THE morning after the night before in a Dublin hurling stronghold. The grey clouds over Tymon Park summed up the mood.
But despite the result from Ennis, the bread still has to be buttered. Life goes on. And nowhere do they cherish their hurling more than at Faughs.
Themselves and St Peregrine's produced a worthy AHL Division 3 encounter in the pouring rain, and on a sod that had been shaved for Féile on Thursday but had grown a few inches taller since.
The chap in the ice-cream van down in the car park wasn't doing much business. A Garda squad car looked in on the action, and even the local swans climbed out of the pond to also have a peek.
It was the fourth win for the polished Pers. They are keen to go back senior. On this evidence, they stand a fair chance.
They were the slicker outfit. They defended impressively. Full-back, Seamus Mac Comhamna, ruled the sky. Centre half-back, Eoin Comerford, showed class, as did the left half-back, Shane Sweeney. Shane is a champion ball winner, and when he has it, the sliotar doesn't end up in the cheap seats. There's always a compass on his pass.
Deep in injury-time, as Faughs chased a goal that would have brought them level, a dangerous ball floated about 50 metres from the visitors' kitchen.
Shane called for it, claimed it and sent another express delivery to a waiting colleague. From it, Colm Foley popped over the insurance point.
Shane always kept it simple. And mirroring the Peregrine's jersey, his style is very much black and white.
Credit the hosts for their spirited comeback. In the early pages of the second half, they trailed by 10 points.
They have won one game from six, drawn one and lost four. A little cluster of favourable results would keep them afloat.
The great Johnny Small might help them do it. The cultured stick-smith of the fair city has hit a million points over the years. Micheal Devane, Traolach Martin and Eoin Twomey enjoyed some bright moments.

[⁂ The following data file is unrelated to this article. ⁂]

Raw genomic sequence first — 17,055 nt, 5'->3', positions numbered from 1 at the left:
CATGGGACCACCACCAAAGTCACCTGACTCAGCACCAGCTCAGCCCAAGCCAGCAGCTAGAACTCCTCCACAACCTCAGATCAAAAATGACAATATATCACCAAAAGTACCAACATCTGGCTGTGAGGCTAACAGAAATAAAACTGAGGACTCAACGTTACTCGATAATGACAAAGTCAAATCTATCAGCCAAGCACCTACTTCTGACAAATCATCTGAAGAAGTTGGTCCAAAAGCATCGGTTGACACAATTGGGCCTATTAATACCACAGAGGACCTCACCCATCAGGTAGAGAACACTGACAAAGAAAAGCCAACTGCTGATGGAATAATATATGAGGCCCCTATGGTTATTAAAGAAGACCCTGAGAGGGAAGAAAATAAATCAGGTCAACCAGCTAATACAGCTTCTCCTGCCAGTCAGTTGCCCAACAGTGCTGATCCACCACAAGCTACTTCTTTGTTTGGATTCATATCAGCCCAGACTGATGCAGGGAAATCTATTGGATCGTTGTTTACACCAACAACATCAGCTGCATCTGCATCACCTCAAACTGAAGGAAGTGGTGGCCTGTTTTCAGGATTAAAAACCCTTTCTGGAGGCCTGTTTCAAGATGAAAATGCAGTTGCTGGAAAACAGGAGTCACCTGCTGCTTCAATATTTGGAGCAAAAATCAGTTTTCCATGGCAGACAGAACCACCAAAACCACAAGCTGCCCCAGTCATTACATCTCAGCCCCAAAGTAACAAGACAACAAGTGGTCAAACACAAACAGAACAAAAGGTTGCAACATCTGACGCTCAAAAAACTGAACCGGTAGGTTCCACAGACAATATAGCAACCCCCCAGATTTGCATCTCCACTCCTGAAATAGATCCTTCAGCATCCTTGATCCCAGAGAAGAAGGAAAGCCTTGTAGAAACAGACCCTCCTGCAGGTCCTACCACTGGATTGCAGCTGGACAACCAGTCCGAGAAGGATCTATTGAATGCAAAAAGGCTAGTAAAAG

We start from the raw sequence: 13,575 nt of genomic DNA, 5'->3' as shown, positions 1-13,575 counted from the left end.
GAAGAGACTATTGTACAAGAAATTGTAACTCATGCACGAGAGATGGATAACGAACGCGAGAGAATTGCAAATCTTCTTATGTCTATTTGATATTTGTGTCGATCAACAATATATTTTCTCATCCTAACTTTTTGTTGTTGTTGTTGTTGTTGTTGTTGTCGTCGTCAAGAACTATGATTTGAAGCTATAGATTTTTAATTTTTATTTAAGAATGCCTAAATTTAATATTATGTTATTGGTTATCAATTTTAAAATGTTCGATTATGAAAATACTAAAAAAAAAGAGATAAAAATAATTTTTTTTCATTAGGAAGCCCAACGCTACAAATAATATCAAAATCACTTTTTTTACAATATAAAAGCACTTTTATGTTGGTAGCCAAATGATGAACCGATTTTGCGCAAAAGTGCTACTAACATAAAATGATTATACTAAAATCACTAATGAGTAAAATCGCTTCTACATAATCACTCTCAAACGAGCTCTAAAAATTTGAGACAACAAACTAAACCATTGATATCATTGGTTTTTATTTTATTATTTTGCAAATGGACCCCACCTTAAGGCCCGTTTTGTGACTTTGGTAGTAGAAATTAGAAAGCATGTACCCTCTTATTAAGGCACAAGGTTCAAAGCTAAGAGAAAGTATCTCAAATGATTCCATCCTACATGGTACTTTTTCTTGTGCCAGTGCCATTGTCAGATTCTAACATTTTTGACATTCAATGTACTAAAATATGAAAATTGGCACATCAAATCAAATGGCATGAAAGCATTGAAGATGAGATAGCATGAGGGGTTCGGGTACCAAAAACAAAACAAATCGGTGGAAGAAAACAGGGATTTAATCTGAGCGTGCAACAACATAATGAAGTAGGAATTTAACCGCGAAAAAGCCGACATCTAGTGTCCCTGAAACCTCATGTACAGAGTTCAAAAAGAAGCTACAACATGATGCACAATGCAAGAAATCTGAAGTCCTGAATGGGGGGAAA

But the Faughs' forwards were presented with very few early Sunday morning bargains here. Time and again, the Blakestown boys just shut up shop.
They were also very sharp in attack. Declan Cody struck some elegant scores. And inside the opening seconds, Christian O'Hara gave them the lead, a lead they were never to lose.
Their opening goal came in the seventh minute from the boot of Damien Cawley. Shane Sweeney was one of its chief architects.
Mark Sweeney then hit two goals to leave Peregrine's ahead at the tea, 3-6 to 0-6. And, before the break, Mark came near to producing another goal.
Dave Connolly's 45th-minute goal for Faughs sparked their revival. Three minutes later, Rory Crowley's finish brought their second.
Eoin Roche quickly added two points. Suddenly, Faughs were only three points behind, 3-11 to 2-11. The climate changed, but the rain kept falling.
The tempo rose. The urgings from both sidelines got stronger. "Come on, Faughs." How many times has that shout been uttered?
The excellent Cillian Byrnes slotted over another free for Peregrine's. Roche replied. Still, just the goal between them. Normal time was up.
The Blakestown bench were hoping that referee Gerry McGough was wearing a Rolex. Faughs pushed hard for equality.
But as they had done all day, the Saints kept the blinds down. Foley's final point told it was time to get out the wrapping paper.